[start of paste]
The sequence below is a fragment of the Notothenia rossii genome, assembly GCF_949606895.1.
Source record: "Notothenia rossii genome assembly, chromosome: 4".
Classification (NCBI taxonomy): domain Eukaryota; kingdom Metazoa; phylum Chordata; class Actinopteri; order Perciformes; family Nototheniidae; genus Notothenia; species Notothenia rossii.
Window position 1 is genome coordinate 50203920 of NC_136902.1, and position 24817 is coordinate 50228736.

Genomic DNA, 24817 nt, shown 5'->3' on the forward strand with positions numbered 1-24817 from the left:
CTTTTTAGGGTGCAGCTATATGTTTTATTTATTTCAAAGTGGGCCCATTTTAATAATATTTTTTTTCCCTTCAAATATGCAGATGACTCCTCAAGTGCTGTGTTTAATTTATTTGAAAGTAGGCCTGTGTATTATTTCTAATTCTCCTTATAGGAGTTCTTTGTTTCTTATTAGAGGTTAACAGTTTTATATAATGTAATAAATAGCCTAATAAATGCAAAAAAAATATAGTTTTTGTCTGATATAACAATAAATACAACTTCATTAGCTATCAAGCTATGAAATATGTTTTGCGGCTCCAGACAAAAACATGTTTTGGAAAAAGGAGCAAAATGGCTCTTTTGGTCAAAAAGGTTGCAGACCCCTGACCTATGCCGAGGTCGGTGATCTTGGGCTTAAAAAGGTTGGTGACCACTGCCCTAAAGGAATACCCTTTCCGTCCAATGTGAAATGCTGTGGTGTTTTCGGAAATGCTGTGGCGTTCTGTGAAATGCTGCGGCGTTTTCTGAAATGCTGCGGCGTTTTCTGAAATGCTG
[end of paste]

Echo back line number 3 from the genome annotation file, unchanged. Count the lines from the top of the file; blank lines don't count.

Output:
Classification (NCBI taxonomy): domain Eukaryota; kingdom Metazoa; phylum Chordata; class Actinopteri; order Perciformes; family Nototheniidae; genus Notothenia; species Notothenia rossii.